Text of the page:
Milestones:Toshiba T1100, a Pioneering Contribution to the Development of Laptop PC, 1985
Toshiba T1100, a Pioneering Contribution to the Development of Laptop PC, 1985
The Toshiba T1100, an IBM PC compatible laptop computer that shipped in 1985, made an invaluable contribution to the development of the laptop PC and portable personal computers. With the T1100, Toshiba demonstrated and promoted the emergence and importance of true portability for PCs running packaged software, with the result that T1100 won acceptance not only among PC experts but by the business community.
The plaque may be viewed at Ome Complex of Toshiba Corporation, 2-9 Suehiro-cho, Ome-shi, Tokyo 198-8710, Japan. The Toshiba T-1100 was developed in the factory in 1984-1985 and mass production also was performed by this factory. As the Ome Complex is one of Toshiba’s facilities, it has a museum area in the building, and people are allowed to go into the building to access the museum area. A previous IEEE Milestone, “The First Word Processor for The Japanese Language, 1971-1978” is displayed at Ome Complex.
Historic significance of this work:
Today, people can carry and use portable PCs wherever they go, and access and use the same environment as at home or in the office. However, in the mid 1980s, although personal computing won increasingly wide acceptance with the Apple II in 1977 and the IBM PC1 in 1981, it was still limited to a fixed desktop environment.
The 1980s saw the emergence of portable computers. As the IBM PC penetrated the world market and established a de facto standard for desktop PCs, some companies developed smaller computers. Among them were Compaq’s 1982 “Portable I”, a suitcase-sized computer that weighed 12.5kg.; Seiko’s 1982 “HX-20/HC-20”, which weighed 1.6kg.; and NEC’s 1983 “PC8201A”, which weighed in at about 1.7 kg. There were two approaches to portable computers. One focused on size and on small, easily carried PCs. They were designed with dedicated architecture and their software and data formats were incompatible with those of other PCs; people could not use them for data brought from the office, or had to convert that data to match the smaller computers. The other approach was to try to build portable IBM PC compatible machines, designed for the same environment as the IBM PC in the office. However, because of technical difficulties, such as lack of suitable display or the need to develop a chip set to fit a portable machine, these pioneering machines were all crippled in some way and could not support full compatibility with the IBM PC.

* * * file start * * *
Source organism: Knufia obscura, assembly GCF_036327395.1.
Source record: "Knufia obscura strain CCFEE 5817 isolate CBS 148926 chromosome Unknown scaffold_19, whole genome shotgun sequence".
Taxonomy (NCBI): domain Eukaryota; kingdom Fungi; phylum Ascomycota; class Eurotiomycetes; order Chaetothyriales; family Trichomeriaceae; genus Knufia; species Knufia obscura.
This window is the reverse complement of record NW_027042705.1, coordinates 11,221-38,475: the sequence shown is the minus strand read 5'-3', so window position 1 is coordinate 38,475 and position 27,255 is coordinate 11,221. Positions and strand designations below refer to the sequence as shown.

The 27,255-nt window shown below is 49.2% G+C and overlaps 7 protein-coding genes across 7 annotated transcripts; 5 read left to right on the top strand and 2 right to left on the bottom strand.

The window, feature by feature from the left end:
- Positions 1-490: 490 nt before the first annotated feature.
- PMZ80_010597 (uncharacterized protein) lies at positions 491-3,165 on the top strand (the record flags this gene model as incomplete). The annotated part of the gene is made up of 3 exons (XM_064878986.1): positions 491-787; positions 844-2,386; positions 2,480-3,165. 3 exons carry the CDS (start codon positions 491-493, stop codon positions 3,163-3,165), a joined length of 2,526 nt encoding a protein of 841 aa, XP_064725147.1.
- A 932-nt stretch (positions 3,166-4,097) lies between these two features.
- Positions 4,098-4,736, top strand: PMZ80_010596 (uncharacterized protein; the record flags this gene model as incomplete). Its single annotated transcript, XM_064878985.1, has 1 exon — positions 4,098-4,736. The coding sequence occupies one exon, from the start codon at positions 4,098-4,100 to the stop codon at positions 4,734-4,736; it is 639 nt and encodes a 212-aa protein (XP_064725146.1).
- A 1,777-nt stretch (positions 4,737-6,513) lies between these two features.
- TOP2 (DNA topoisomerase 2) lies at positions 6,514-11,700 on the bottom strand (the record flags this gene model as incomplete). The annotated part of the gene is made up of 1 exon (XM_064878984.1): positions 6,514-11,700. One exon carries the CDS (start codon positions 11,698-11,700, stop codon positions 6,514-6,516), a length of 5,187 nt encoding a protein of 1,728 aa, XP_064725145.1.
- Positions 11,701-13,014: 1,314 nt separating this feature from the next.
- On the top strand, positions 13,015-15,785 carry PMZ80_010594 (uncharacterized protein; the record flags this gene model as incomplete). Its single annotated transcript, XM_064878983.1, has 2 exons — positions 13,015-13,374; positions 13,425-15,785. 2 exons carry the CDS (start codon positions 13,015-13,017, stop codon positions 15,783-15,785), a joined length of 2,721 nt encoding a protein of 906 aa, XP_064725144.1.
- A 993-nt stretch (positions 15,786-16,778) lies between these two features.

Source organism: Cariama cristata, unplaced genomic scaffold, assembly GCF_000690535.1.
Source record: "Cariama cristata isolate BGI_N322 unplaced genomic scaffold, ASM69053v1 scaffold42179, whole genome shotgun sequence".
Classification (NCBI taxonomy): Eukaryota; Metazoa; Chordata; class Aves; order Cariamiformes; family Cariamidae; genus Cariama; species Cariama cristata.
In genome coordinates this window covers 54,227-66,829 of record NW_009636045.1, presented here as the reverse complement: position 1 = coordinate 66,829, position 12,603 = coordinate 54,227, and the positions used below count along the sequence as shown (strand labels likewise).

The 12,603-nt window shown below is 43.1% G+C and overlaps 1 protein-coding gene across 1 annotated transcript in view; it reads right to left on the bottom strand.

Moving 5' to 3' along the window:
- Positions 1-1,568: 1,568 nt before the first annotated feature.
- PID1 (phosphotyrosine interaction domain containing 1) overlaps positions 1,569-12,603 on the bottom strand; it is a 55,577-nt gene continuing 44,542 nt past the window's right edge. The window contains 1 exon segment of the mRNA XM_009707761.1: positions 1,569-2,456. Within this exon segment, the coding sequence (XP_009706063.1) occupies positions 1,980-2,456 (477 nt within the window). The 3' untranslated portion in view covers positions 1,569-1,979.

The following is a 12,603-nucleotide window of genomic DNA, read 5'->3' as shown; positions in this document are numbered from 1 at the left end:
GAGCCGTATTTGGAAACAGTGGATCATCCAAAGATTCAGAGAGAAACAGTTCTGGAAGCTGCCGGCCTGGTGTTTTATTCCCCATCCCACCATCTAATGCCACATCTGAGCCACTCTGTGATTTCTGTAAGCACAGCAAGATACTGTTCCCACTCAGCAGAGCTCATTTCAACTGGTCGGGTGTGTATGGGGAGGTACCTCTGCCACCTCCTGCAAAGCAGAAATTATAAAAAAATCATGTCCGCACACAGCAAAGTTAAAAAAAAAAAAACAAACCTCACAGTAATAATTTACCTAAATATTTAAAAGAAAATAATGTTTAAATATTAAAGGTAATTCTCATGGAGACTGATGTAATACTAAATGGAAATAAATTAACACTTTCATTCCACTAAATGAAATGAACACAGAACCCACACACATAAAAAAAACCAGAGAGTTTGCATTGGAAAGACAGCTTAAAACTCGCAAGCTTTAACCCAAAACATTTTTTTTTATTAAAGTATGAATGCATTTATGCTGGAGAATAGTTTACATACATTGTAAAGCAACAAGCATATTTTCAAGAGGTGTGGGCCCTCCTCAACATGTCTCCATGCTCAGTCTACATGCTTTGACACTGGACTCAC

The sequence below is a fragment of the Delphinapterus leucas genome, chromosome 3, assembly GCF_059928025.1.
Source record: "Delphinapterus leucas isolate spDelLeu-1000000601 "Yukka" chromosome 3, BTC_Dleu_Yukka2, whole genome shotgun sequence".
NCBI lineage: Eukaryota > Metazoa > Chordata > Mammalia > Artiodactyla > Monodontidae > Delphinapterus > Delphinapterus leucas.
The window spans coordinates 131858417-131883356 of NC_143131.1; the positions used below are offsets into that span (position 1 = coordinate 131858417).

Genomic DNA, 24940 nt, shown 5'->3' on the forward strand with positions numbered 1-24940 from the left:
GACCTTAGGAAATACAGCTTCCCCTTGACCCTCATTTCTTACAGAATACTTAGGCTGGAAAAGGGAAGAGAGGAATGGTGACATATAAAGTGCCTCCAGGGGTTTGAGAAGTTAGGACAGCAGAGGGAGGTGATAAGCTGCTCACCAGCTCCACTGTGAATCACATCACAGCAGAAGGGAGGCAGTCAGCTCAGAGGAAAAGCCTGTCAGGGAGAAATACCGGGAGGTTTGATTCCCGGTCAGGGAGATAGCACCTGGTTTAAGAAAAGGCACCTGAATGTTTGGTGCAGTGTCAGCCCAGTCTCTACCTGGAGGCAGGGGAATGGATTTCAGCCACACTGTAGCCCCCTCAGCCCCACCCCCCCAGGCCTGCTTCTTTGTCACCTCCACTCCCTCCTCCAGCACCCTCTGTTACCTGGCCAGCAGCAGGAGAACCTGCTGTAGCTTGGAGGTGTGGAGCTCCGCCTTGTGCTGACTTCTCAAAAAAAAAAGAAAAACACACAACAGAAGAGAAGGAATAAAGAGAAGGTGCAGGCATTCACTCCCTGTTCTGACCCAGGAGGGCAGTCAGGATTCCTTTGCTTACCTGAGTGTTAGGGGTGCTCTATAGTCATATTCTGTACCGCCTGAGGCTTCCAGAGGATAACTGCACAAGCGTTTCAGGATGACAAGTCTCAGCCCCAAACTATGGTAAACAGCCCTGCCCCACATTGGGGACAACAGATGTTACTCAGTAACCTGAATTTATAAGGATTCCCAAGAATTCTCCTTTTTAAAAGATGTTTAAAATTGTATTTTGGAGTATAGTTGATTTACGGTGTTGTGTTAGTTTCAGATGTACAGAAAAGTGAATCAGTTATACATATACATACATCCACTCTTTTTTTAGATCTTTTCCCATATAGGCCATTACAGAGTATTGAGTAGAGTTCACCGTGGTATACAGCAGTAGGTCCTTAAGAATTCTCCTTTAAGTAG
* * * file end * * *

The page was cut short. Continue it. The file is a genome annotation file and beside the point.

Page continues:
In April 1985, T1100 was released as a laptop personal computer that was fully compatible with the IBM PC. The design target of T1100 was “anywhere, anytime, anyone”
In the early 1980s, prior to the IBM PC, personal computers were, like mainframe computers, mainly tools for computer experts. Using computers required special knowledge of system architecture, programming and the like. The IBM PC had started to change this situation in the office, but personal computers were still big, expensive things that had to be set up on a dedicated desk. Back then, most people had to move to the PC desk when they wanted to use the PC. In other words, the office of the ’80s was a PC-centric environment to which people had to adapt themselves. The T1100 was designed to break these chains.
The T1100 was fully IBM PC compatible. That meant that users had access to widely available software at their desk, with no need to write programs themselves or to buy different software for dedicated portable computer architecture. But in developing the T1100, Toshiba met a big problem.
The original IBM desktop PC had a 5.25 inch floppy disk drive as default. All software for IBM PCs was shipped on 5.25 inch floppy disks. But Toshiba wanted to install a 3.5 inch floppy disk drive on T1100, to support its portability. At that time, the 3.5 inch floppy disk was a brand new product, and no software venders wanted to ship their products on an unfamiliar disk for a system that had minimal market share. Toshiba thought that releasing software on 3.5 inch floppy disk was essential as a means to expand business to users who could not write their own programs. People from Toshiba made repeated visits to software venders and finally won their agreement to release software on 3.5 inch floppy disks.